WEST PLAINS, Mo.– Missouri State University-West Plains will participate in Missouri State University’s 2018 Public Affairs Conference, “Sustainability in Practice: Consensus and Consequences” April 10-12 by offering area residents the opportunity to hear conference speakers via interactive television (ITV).
Local campus officials joined forces with conference organizers at the Springfield campus to make arrangements for area residents to see and hear several of the event’s addresses on the local campus, said Brenda Polyard, director of Missouri State-West Plains’ University/Community Programs (U/CP) Department, which is hosting the event locally.
This year’s conference, the 14th hosted by the university, will serve as a vehicle for facilitating vital dialogue on practices for a sustainable future, according to Dr. Michael G. Burton, associate professor of agriculture at Missouri State University in Springfield and this year’s provost fellow for public affairs.
SUSTAINABILITY GOES BEYOND THE NATURAL WORLD
“When one considers the notion of sustainability, the first thoughts that come to mind are often focused on the natural world. Sustainability is a word that immediately conjures images of the seas, mountains, and wildlife,” Burton said.
“Yet, sustainability in practice is much broader,” he explained. “With its foundation firmly in the natural sciences, sustainability also encompasses societal components that reach every corner of human behavior: government, business, education, the arts, medicine and human services.
“According to Merriam-Webster, the simple definition of sustainable is ‘able to be used without being completely used up or destroyed; able to last or continue for a long time.’ If we are living in a crucial moment that will impact our very existence, how shall we respond?,” Burton added.
SCHEDULE OF PRESENTATIONS
The keynote and plenary addresses that will be provided via ITV to the West Plains campus include:
• “The personal account of how the Titanic was found and a look into the future” by Dr. Robert Ballard, 7:30 p.m. Tuesday, April 10, in Melton Hall Room 112. The world-renowned oceanographer will share his incredible story of the significant discovery of the Titanic, the advanced technology he used for this world famous expedition, and what’s ahead for the future in deep sea exploration.
• “Sustainability in the extended global supply chain” by Ron Ireland, supply chain management innovator, at noon Wednesday, April 11, in Lybyer Technology Center Room 214. A 1974 graduate of Missouri State, Ireland has 37 years of experience in business, including five years at Walmart in Bentonville, Arkansas, where he earned the company’s IT Visionary of the Year Award in 1995 for his design and implementation of the award-winning Walmart Automated Replenishment Planning system, which included the creation of what later became an industry global standard called Collaboration Planning Forecasting and Replenishment (CPFR). His presentation will focus on the supply chain bullwhip and how many leading businesses in all industries are now resolving these issues using techniques such as integrated business planning (IBP) and collaborative supply chain planning.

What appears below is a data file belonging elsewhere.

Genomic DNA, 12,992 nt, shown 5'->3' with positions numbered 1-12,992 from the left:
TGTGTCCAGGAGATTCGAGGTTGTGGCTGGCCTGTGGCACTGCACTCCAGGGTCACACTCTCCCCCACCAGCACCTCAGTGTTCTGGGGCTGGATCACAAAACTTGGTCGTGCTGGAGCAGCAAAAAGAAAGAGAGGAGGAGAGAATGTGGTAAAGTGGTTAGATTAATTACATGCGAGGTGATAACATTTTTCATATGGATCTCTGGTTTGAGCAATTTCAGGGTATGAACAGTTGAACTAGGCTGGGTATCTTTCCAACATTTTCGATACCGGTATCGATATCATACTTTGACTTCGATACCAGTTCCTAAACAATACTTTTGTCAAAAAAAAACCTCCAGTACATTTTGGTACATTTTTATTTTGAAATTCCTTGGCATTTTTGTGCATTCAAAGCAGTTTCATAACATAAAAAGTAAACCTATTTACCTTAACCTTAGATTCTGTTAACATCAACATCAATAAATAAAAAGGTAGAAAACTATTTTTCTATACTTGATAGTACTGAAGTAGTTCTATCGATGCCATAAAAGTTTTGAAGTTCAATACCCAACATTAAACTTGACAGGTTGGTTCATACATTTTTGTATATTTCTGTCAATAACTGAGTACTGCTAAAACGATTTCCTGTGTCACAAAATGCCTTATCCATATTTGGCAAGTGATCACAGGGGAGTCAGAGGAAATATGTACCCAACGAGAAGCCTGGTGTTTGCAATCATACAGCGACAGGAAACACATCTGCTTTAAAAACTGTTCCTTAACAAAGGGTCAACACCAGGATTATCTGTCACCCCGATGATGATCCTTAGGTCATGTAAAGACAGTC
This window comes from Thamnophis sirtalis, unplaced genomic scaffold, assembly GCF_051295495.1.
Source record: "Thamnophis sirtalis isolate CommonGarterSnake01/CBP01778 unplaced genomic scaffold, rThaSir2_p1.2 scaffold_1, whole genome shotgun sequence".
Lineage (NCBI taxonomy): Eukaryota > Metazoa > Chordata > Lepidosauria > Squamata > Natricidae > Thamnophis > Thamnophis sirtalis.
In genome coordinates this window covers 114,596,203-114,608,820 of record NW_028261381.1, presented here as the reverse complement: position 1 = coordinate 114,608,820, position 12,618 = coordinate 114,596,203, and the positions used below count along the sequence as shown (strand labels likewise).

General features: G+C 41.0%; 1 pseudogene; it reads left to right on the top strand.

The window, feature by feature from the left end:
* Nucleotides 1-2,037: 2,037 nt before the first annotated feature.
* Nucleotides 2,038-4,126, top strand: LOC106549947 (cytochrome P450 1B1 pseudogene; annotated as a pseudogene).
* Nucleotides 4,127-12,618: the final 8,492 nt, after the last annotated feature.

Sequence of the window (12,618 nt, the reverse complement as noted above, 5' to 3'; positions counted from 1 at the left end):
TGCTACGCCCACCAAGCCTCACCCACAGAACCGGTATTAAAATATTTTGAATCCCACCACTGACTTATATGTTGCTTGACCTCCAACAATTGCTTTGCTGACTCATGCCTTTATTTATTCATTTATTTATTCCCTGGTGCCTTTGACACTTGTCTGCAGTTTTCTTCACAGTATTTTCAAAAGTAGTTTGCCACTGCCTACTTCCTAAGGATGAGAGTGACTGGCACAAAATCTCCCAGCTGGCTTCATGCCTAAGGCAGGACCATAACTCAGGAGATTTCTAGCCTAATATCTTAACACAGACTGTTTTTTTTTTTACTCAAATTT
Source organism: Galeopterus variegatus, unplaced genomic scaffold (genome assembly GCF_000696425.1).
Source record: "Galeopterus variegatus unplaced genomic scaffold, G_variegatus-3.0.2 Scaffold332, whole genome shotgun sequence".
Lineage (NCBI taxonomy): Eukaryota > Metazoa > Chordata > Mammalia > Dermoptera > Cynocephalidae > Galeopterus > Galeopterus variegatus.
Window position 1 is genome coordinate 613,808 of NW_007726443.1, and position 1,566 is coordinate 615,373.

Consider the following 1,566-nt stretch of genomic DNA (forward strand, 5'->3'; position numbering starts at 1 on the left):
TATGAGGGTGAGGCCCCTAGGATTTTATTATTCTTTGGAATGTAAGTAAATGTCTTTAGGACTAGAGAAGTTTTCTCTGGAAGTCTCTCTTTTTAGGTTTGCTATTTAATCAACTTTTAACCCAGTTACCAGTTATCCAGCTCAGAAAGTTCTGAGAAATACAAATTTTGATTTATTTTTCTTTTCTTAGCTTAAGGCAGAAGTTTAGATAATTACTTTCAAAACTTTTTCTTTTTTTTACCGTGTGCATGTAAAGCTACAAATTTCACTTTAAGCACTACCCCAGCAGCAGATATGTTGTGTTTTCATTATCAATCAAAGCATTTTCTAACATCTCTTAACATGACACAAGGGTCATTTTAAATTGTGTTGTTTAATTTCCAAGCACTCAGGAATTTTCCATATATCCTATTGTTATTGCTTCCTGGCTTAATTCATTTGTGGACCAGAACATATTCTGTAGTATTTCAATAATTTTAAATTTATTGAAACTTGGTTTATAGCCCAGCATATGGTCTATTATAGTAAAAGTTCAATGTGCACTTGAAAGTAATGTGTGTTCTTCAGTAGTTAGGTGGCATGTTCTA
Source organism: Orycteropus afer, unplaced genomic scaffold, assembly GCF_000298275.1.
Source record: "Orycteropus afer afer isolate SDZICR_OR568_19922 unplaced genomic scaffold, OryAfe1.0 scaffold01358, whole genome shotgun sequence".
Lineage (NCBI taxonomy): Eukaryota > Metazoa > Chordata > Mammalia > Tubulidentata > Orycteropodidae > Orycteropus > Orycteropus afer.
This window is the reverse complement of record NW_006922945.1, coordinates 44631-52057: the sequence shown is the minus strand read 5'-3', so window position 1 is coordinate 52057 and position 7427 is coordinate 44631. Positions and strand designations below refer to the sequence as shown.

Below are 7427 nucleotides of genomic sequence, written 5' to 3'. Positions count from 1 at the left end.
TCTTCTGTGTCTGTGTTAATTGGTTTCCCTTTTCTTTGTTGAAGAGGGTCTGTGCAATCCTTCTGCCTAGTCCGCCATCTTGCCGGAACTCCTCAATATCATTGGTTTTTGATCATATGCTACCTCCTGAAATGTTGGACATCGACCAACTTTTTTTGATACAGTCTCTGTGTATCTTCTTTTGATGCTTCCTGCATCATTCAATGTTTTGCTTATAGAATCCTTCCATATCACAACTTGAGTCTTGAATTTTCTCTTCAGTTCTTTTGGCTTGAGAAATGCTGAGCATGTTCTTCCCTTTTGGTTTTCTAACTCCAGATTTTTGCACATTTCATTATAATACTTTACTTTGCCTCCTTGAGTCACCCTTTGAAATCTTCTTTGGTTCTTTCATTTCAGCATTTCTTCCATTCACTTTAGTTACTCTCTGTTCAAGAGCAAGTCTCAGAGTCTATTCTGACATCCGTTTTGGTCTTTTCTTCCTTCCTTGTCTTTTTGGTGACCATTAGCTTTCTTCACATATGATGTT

• “Global Food Security: The challenge and promise for higher education” by Dr. Brady Deaton, emeritus professor and former chancellor of the University of Missouri-Columbia, at 7:30 p.m. Wednesday, April 11, in Melton Hall Room 112. Founder and director of MU’s Deaton Institute for University Leadership in International Development, which is committed to transdisciplinary approaches to understanding and finding solutions to global food security and ending extreme poverty through university curricula reform, research and student experiences, Deaton will review foreign assistance efforts that followed World War II and involved universities. He’ll also share the institute’s current educational and scientific contributions.
• “Health sustainability in a hostile health environment” by Vivian Carter, deputy director for community engagement at Tuskegee University Health Disparities Institute, at 7:30 p.m. Thursday, April 12, in Melton Hall Room 112. An accomplished researcher specializing in community-based participatory research, Carter will examine the issues of health sustainability by distinguishing between health equality and health equity, addressing them through four lenses: bioethical, social environmental, social structural and economic.
All presentations are free and open to the public.
A number of other keynote sessions, panels and special events also are planned on the Springfield campus. Complete program information can be found online. All events are free and open to the public.
For more information about the local presentations of plenary addresses, call the U/CP Department office at 417-255-7966.